PERSPECTIVES

UK Banks’ Perception of Risks Shifts in the Aftermath of Coronavirus

2021-04-22


A newly released benchmark on anxiety is a harbinger of where banking across Great Britain is headed.

Twenty-twenty was a year like no other for banking, and the 2021 Banana Skins Index reflects how the pandemic’s tumult has reordered the industry’s perception of risk. The survey found that it’s not the soundness of banking systems that worries respondents so much as their ability to handle the changes forced on the industry. While the findings mirror our clients’ experiences, we also see the seeds of change: Banks are emerging from the pandemic with the beginnings of a more confident, sophisticated outlook towards technology’s role in their operations and business models — and that’s key in an industry that Big Tech looks to disrupt.

The Banana Skins Index is published by the Centre for the Study of Financial Innovation (CSFI), a London-based think tank. This year’s rankings are based on a survey conducted in November and December 2020 of financial service professionals and observers such as analysts and consultants. We are a co-sponsor of this year’s edition.

Cybercrime tops the list

Topping the index, which serves as a barometer of risks, are cybercrime, the macroeconomic environment and technology. Crime’s emergence as the number-one risk underscores the growth of online fraud and the potential vulnerability of the still-evolving digital systems and procedures banks established during the global shutdown. Banks we work with are increasingly exploring ways to safeguard their systems and customers through the proactive detection of threats. For example, we recently partnered with a payments solutions company on an early-warning solution that blocks stolen card numbers in real time. We also hear a growing demand for AI and machine learning applications in cyber-defense strategies.

What’s interesting about technology’s rise to the number-three position — its highest ranking in Banana Skins’ 20-plus years of surveys — is the nuanced role technology plays in banking. Our clients view technology as a mixed blessing, as much a cure for the industry’s challenges as it is a threat. That is, technology is a force that allowed financial institutions (FIs) to survive and adapt, with much of banking’s continued operation during the pandemic attributable to the scaling of technology that would have been incomprehensible even a few years ago. As banks process their digital advances, the next step is to develop a greater understanding of how to use the technologies they’ve built to create customer experiences that are predictive and personalised. Take debt collection, for example. Even before the pandemic, banks and card companies were taking steps to proactively evaluate the use of technology to run collection operations in a more humane, managed way. In partnership with a credit card issuer, we applied predictive technology to better understand the behavior of customers who default and identify those most likely to repay debts.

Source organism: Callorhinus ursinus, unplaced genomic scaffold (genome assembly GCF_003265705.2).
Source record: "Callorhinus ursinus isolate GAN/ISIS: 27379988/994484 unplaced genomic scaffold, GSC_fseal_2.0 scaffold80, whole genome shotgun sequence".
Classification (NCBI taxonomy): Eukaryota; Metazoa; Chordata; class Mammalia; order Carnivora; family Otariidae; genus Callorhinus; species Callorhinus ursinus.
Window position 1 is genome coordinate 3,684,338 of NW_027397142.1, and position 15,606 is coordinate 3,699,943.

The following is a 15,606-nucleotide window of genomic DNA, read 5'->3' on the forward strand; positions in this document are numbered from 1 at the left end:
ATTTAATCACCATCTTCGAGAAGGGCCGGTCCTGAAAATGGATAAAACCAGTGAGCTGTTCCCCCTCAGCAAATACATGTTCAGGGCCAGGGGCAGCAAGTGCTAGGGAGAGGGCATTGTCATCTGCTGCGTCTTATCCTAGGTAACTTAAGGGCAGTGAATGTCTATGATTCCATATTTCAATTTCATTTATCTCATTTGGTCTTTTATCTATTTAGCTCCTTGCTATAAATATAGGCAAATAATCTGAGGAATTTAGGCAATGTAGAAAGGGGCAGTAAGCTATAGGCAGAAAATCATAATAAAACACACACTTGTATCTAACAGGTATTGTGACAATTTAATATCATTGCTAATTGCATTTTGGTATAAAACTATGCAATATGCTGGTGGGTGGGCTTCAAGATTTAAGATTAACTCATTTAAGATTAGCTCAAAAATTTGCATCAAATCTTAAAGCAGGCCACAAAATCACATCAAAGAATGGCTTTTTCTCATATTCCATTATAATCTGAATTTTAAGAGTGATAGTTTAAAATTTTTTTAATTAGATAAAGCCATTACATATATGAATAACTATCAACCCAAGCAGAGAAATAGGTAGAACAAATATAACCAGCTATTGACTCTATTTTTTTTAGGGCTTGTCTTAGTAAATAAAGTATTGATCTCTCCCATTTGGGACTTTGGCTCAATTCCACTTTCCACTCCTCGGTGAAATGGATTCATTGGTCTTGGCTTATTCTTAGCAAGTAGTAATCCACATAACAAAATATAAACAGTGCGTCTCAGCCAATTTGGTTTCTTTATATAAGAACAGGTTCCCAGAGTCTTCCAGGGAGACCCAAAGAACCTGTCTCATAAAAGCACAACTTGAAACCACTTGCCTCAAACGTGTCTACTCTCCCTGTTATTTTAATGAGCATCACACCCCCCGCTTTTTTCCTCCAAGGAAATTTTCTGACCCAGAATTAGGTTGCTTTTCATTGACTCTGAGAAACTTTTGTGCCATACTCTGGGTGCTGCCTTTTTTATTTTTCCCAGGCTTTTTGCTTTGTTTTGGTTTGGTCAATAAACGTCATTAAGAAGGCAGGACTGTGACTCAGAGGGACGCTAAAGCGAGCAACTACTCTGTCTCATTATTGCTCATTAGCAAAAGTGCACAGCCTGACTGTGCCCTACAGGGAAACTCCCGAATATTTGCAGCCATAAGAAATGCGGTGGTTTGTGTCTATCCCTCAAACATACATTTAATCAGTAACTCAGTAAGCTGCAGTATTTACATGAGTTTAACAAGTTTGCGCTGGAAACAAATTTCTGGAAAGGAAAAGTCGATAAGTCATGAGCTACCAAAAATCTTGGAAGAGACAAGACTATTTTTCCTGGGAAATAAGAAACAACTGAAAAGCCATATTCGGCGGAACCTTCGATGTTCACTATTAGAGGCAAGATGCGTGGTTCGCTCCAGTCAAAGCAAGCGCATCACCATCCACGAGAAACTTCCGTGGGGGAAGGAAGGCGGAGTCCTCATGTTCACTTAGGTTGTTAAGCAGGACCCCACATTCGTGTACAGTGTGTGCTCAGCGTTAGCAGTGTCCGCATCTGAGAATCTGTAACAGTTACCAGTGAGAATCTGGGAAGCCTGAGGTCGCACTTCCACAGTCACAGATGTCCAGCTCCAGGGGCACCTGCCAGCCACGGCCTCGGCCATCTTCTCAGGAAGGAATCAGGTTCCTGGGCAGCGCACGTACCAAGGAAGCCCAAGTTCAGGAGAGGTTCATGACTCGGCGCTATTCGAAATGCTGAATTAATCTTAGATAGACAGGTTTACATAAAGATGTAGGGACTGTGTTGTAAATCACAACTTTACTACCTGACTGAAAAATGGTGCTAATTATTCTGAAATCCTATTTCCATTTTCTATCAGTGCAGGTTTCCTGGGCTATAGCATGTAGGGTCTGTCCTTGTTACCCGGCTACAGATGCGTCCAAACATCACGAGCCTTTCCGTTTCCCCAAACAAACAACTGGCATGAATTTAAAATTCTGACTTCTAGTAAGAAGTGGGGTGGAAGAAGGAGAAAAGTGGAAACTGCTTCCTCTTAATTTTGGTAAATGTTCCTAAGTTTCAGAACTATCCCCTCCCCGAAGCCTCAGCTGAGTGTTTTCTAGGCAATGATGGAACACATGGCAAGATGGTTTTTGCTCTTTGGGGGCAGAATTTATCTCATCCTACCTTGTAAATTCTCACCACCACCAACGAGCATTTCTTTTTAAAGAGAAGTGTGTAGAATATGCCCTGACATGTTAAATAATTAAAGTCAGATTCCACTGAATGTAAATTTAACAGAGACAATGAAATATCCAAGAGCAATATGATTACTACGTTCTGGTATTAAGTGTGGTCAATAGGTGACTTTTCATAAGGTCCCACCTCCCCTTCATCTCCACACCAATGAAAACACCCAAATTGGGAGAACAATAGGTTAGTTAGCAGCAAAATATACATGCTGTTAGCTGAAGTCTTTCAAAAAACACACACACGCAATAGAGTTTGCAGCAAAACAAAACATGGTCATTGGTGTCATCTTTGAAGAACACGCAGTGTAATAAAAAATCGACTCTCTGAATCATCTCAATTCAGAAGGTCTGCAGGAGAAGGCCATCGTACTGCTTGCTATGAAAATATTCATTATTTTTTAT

That confident, more sophisticated outlook on technology represents a mindset change for banks that is a silver lining of the pandemic. This ”digital awakening,” as it’s been termed, is forcing many FIs to abandon overcautious approaches and embrace technology — or risk failure. One great example is cloud. After years of banks’ hesitation, we see increased demand for accelerating cloud adoption to lower costs, add agility and enhance customer experience. Discussions about cloud migration and advice on the cloud journey are weekly if not daily occurrences with clients, with many now willing to explore multi-cloud approaches that leverage a range of public, private and hybrid solutions.

All important advances, yet banking’s continued fear of Big Tech’s competitive threat is real — and valid. We need look no further than Goldman Sachs’ small-business lending alliance with Amazon and Walmart’s planned fintech startup to see the future. The challenge for banks going forward is to form new partnerships that enable them to thrive in banking’s changed ecosystem. In our conversations with clients, the acquisition of digital talent is top of mind for banking executives. Demand from all quarters — fintechs, Big Tech and FIs, not to mention other industries — has intensified banking’s digital skills shortage, and filling those jobs has become a priority.

More change ahead

It’s worth pointing out that behind the industry’s perceptions of risk is a year in which, much to everyone’s surprise, banks and financial institutions have dealt relatively well with everything the pandemic has thrown at them. FIs adapted to the remote work model, streamlined the loan application process and implemented straight-through digital processing. Banking customers have signaled they’re receptive to talking with chatbots rather than contact center agents. The robustness of cloud security and the easy migration of data have been put to the test, and worked.

The good news is banks have so far managed the crisis. The challenge is they need to live with the results. The shifts that the pandemic introduced aren’t going away, and they’ll require systemic change in the way banks think and act.

This article was written by Andrew Warren, Cognizant’s Head of Banking & Financial Services and a member of the Executive team at Cognizant UK & Ireland.

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